Monday, February 23, 2009

This Week's News: Youth in Transition


Schools adjust to help kids who can't drop out
Argus Leader, Sioux Falls, SD – February 23, 2009
A change in state law will shut the door on would-be high school dropouts this summer, and Sioux Falls public school officials are exploring ways to better serve hundreds of students who don't fit the conventional classroom model.

Freshman academies appear to be helping new high school students
Naples Daily News, Naples, FL – February 22, 2009
It’s easy to spot Naples High School freshmen. Look for the blue T-shirts with “Success: Live It!” written in gold on the back. It would appear freshmen across Collier County are taking that motto to heart. When the Collier County School District began the freshman academy program last fall, the goal was to see fewer freshmen fail their first year of high school.

Fighting the high school drop out problem
WNCT News, North Carolina – February 21, 2009
Convincing students to get their high school diploma seems to be getting more difficult and schools systems continue to fight the dropout problem. The threat of not being able to get a job isn’t enough, so one school system in the east is put together a campaign to try to keep teenagers in the classroom.

Juvenile Justice

Group wants to raise age limit for juvenile offenders
WRAL, Raleigh, NC – February 19, 2009
In North Carolina, you have to be 21 to drink alcohol and 18 to vote and to have full driving privileges. But the state is one of the few in which a 16- or 17-year-old is considered an adult in the eyes of the law. Some child advocacy groups are lobbying state lawmakers to consider increasing the age in which a person can be criminally charged as an adult to 18 years old.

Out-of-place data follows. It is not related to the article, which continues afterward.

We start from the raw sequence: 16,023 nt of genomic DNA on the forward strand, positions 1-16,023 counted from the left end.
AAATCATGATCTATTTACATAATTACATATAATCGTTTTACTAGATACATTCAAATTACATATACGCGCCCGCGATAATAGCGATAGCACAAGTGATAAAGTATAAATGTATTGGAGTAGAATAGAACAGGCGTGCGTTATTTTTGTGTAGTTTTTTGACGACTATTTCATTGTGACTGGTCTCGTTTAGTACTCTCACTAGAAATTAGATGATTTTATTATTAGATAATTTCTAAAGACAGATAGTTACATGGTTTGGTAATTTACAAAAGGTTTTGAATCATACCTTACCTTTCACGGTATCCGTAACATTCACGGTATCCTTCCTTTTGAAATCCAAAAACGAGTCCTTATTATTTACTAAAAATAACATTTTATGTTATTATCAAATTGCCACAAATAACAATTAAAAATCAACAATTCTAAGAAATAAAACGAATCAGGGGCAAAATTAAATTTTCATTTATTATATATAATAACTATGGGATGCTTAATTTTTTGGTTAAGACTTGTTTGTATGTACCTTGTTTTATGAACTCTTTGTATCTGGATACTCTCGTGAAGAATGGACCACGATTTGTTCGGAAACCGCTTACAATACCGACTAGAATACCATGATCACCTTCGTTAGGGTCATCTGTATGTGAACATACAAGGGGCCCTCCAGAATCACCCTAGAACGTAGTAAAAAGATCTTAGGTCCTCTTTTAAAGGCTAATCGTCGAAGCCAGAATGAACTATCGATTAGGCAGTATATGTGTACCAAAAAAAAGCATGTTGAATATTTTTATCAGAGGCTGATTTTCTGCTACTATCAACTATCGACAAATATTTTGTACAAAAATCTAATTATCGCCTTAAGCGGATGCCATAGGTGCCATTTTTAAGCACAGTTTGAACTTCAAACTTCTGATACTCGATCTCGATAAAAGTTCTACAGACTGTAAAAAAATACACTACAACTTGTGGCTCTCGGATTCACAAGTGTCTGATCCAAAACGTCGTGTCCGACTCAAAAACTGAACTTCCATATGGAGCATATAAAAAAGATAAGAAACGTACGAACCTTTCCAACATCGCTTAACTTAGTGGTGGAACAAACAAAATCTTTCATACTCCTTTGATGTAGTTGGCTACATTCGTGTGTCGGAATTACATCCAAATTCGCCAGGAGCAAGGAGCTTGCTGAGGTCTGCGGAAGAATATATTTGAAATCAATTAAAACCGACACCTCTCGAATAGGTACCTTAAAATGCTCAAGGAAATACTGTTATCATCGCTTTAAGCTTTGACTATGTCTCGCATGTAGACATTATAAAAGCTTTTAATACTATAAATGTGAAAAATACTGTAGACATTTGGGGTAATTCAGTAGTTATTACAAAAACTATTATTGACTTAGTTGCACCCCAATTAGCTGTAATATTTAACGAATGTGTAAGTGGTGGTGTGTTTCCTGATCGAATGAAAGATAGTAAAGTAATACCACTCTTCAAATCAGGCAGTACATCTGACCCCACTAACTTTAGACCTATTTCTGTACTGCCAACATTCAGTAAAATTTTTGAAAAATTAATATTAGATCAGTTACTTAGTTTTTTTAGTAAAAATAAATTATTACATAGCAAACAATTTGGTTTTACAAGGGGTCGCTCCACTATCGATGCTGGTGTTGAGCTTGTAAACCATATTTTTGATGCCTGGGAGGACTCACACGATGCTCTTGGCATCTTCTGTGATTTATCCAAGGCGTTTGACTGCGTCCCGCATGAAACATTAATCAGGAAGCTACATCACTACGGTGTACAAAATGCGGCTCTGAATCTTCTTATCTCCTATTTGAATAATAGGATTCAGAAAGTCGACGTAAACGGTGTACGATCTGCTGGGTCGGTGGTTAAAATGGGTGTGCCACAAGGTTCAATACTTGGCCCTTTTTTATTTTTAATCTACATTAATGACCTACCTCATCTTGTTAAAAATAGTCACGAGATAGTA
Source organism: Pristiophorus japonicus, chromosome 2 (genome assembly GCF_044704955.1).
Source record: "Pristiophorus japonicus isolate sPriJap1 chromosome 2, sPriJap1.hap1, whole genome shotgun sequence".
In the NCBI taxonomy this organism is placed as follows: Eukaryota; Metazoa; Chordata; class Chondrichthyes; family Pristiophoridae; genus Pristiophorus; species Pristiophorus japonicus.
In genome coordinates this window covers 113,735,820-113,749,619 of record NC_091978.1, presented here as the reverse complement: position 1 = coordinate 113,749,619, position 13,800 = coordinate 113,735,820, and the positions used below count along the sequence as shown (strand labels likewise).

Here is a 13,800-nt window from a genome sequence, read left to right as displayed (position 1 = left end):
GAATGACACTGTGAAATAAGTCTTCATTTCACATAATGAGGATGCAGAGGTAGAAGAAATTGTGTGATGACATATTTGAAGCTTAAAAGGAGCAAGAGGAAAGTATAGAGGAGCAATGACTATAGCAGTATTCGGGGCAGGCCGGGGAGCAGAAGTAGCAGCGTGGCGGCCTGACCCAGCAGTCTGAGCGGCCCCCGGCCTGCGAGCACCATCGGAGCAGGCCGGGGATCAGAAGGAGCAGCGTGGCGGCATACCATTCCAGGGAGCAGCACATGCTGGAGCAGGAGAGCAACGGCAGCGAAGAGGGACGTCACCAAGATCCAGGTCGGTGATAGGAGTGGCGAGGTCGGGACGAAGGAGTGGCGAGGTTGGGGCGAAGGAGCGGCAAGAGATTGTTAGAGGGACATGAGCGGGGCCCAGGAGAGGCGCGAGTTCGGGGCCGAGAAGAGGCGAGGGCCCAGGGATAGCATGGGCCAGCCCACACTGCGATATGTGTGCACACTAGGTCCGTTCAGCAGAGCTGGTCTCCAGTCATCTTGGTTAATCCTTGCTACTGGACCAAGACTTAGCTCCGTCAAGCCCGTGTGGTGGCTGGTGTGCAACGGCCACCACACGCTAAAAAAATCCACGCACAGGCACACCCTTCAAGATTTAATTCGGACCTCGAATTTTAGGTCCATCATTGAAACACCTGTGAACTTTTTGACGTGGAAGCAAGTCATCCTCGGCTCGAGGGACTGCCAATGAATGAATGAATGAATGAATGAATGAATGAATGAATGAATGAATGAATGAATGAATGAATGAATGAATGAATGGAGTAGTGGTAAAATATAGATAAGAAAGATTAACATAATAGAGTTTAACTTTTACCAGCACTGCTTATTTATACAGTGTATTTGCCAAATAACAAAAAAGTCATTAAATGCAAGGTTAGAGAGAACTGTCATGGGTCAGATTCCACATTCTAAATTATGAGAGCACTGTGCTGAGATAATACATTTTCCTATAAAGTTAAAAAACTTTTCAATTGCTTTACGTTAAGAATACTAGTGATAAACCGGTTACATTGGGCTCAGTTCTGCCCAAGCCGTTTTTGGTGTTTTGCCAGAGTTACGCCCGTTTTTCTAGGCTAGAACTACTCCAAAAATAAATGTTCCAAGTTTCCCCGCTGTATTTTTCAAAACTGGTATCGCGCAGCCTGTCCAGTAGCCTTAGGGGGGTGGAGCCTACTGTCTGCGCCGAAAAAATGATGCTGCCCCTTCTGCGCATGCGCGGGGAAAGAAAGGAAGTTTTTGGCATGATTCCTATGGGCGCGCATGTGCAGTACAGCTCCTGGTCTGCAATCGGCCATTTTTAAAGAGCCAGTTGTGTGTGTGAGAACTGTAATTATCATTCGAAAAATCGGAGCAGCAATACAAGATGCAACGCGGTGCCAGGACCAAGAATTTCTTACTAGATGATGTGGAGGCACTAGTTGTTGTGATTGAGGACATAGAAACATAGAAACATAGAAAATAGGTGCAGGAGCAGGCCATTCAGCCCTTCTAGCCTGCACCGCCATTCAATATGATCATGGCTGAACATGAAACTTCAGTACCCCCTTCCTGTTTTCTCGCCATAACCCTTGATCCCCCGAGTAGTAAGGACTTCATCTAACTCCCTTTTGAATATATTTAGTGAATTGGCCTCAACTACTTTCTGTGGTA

L.A. County pushes for more money for juvenile justice
Los Angeles Times, Los Angeles, CA – February 19, 2009
Los Angeles County officials joined U.S. Rep. Robert "Bobby" Scott (D-Va.) at Barry J. Nidorf Juvenile Hall in Sylmar this morning to promote federal legislation that would earmark billions of dollars to prevent youth violence and crime, which are expected to increase as the economy worsens.

Foster Care

Defying the odds: Foster child turned college grad breaks family cycle and gives back to youth
Lufkin Daily News, Lufkin, TX – February 22, 2009
Most children who age out of the foster care system at 18 eventually end up in prison, pregnant and/or without a college degree, statistics show. However, one Tyler woman has defied those odds, becoming one of the less than 2 percent of foster care children who go on to earn a college degree. At 22, Jennifer England now works as a Region 4 Youth Specialist for Child Protective Services to help others in the system succeed too.

Santa Clara County foster youth will have a changed experience in court when new lawyers take over
Mercury News, Silicon Valley, CA – February 18, 2009
The court experience for children in Santa Clara County's foster care system will shift dramatically in the coming months, when a team of young lawyers from a scrappy nonprofit agency takes over the cases of abused and neglected kids from the district attorney's office. In a departure from long-standing local practice, lawyers with Legal Advocates for Children and Youth will meet their clients wherever the vulnerable children end up — in foster care or group homes, with relatives or on the streets. Children who have been removed from home will soon have one lawyer representing them over the life of their case, a person they can grow to trust and confide in over time.

United Way Grant to Help Foster Children Further Their Education
Inside Indiana Business, Indianapolis, IN – February 19, 2009
United Way of Central Indiana (UWCI) has been awarded a $423,600 grant from Lumina Foundation for Education to help more youth leaving the foster care system complete high school, then enroll and complete postsecondary education. The effort is part of the community’s Connected by 25 partnership --managed by UWCI -- which helps young people ages 14-25 get the support they need to succeed after being emancipated from the child welfare system.

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